Paranoia Agent Series Review – When Alternate Facts Take On A Life of Their Own


Paranoia Agent Overview:

Paranoia Agent, or Mousou Dairinin, starts innocuously, if violently, enough. Tsukiko Sagi, a timid character designer, is the victim of a street assault. However, as the story is told again and again, the perpetrator takes on urban legend status as the gold roller-blade wearing Shounen Bat. As the story spreads and more victims are found, paranoia sets in and relationships are strained to breaking point.

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Paranoia Agent Review:

Paranoia Agent isn’t one of those anime that you just should watch if you want a straight forward story.

From the director who brought us the likes of Paprika and Perfect Blue, Satoshi Kon, you kind of have to expect that this anime is going to be a little on the more perplexing side or at the very least provide you with something you need to think about.

That said, I’m not particularly a fan of a lot of those particular anime so the appeal for me going into Paranoia Agent was the fact that this one was billed as a psychological, mystery with the supernatural tag thrown in. And I do love a good supernatural, psychological mystery.

The first time I watched this series I spent the majority of it wondering just what was happening and even when it became clear, the ending kind of makes no sense unless you suspend most of your logical thought processes (okay, that might be going a bit far because thematically it ends very well, it just doesn’t end in a way that could be considered realistic).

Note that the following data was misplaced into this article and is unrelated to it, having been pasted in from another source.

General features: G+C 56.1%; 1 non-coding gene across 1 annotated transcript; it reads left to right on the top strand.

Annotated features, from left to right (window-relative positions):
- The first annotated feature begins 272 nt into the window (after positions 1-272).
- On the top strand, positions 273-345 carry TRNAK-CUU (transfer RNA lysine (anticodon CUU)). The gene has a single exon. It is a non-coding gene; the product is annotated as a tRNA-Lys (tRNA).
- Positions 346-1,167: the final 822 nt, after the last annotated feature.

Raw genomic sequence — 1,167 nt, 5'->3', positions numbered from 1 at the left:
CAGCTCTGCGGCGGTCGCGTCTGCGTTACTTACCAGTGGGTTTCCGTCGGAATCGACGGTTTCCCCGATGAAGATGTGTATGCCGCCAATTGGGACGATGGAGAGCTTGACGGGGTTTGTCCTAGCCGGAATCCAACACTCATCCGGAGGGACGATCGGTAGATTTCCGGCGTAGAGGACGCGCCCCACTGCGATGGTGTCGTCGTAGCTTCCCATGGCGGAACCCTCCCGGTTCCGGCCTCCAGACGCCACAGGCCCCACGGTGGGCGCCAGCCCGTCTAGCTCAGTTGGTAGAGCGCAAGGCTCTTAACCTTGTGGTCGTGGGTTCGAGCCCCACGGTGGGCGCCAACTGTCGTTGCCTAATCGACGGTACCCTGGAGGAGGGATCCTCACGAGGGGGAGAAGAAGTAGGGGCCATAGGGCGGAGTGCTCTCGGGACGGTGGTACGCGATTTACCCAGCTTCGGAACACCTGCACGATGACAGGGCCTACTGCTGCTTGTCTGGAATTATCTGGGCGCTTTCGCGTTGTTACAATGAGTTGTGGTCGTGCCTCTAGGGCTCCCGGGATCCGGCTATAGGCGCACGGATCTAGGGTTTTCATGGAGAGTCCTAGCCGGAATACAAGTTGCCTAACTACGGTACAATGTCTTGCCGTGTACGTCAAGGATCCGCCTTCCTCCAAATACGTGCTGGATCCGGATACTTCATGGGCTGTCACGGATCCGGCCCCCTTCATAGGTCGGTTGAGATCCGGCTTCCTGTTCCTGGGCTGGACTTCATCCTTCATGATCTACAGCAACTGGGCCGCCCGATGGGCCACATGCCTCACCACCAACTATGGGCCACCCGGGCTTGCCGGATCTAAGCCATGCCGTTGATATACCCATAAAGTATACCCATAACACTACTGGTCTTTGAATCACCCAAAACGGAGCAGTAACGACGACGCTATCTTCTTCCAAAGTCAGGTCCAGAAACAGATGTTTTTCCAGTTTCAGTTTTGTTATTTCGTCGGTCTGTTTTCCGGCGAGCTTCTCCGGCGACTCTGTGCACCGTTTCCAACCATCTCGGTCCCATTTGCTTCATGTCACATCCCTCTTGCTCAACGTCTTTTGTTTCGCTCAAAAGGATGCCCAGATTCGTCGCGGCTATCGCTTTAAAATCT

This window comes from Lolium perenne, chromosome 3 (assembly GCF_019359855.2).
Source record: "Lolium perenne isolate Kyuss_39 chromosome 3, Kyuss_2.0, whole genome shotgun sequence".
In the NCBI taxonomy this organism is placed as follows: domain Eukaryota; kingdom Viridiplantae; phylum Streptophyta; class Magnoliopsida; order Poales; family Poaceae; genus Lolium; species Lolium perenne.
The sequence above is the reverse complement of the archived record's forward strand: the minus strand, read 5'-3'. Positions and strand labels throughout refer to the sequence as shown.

And that’s more or less what Paranoia Agent seems to be trying for. The building of its thematic core is pretty solid and you are left feeling as though there’s been a relatively profound exploration of society, urban legends, the way we deceive ourselves and allow ourselves to be deceived, as well as our basic desire for an easy scape-goat. Yet while thematically this anime is incredibly solid the actual narrative is a little messy.

Paranoia Agent - Image from title.

Then again, that should have been evident from the opening theme with its surreal visuals and juxtaposition of a range of characters laughing in settings that seem somewhat disastrous. You could almost write an entire post just on the opening alone by the time you pull apart the imagery thrown up by Paranoia Agent before you even dive into an episode.

With that said, it is basically impossible to review the plot of Paranoia Agent without giving away things that need to be kept in the dark in order for the story to work the way it is supposed to, so I’m going to keep this pretty vague.

Timid girl goes to hospital after an assault. Detectives try to figure out what happened. Meanwhile the rumour mill goes crazy. Soon everybody else is going a bit crazy. Everything else, you will just have to watch it to find out.

The plot isn’t ridiculously complicated, but they do deliberately keep the audience in  the dark and you can’t really trust a lot of what the characters are saying at times. In fact, it will become apparent fairly quickly that characters are either lying to others or to themselves most of the time.

Which makes a lot of what you see and hear ultimately lacking in a purpose because some scenes you see are actually just a particular character’s ‘version’ of what happened in a given situation and certain scenes ultimately just serve to muddy the waters rather than move things forward.

I also can’t really get into specifics of the characters of Paranoia Agent without telling you things that you really need to find out at the time when they are revealed.

I can say that the majority of these characters are mostly horrible human beings, but they are intriguing. Largely each character seems to serve as a representation of some societal defect or undesirable personality trait so a lot of the characters feel more like stand-ins for concepts and collections of people you have met rather than as an individual character.

Paranoia Agent - Tsukiko Sagi